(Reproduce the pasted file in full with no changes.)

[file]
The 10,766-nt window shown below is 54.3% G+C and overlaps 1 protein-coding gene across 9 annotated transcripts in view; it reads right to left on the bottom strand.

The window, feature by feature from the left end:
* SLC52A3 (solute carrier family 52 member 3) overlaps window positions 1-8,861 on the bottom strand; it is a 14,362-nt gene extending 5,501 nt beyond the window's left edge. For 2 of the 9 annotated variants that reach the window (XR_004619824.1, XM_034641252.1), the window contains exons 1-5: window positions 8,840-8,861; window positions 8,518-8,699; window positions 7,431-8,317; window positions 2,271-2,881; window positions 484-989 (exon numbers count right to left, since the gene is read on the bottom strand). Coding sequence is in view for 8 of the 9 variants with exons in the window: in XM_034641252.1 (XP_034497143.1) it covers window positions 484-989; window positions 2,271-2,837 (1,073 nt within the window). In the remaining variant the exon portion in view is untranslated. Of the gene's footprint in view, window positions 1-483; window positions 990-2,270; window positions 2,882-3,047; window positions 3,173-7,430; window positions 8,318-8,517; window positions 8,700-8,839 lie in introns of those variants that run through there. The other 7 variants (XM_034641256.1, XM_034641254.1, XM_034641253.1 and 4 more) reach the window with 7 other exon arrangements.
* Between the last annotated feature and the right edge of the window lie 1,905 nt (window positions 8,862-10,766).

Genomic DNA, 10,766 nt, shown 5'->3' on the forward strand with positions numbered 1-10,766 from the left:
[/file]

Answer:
The 10,766-nt window shown below is 54.3% G+C and overlaps 1 protein-coding gene across 9 annotated transcripts in view; it reads right to left on the bottom strand.

The window, feature by feature from the left end:
* SLC52A3 (solute carrier family 52 member 3) overlaps window positions 1-8,861 on the bottom strand; it is a 14,362-nt gene extending 5,501 nt beyond the window's left edge. For 2 of the 9 annotated variants that reach the window (XR_004619824.1, XM_034641252.1), the window contains exons 1-5: window positions 8,840-8,861; window positions 8,518-8,699; window positions 7,431-8,317; window positions 2,271-2,881; window positions 484-989 (exon numbers count right to left, since the gene is read on the bottom strand). Coding sequence is in view for 8 of the 9 variants with exons in the window: in XM_034641252.1 (XP_034497143.1) it covers window positions 484-989; window positions 2,271-2,837 (1,073 nt within the window). In the remaining variant the exon portion in view is untranslated. Of the gene's footprint in view, window positions 1-483; window positions 990-2,270; window positions 2,882-3,047; window positions 3,173-7,430; window positions 8,318-8,517; window positions 8,700-8,839 lie in introns of those variants that run through there. The other 7 variants (XM_034641256.1, XM_034641254.1, XM_034641253.1 and 4 more) reach the window with 7 other exon arrangements.
* Between the last annotated feature and the right edge of the window lie 1,905 nt (window positions 8,862-10,766).

Genomic DNA, 10,766 nt, shown 5'->3' on the forward strand with positions numbered 1-10,766 from the left: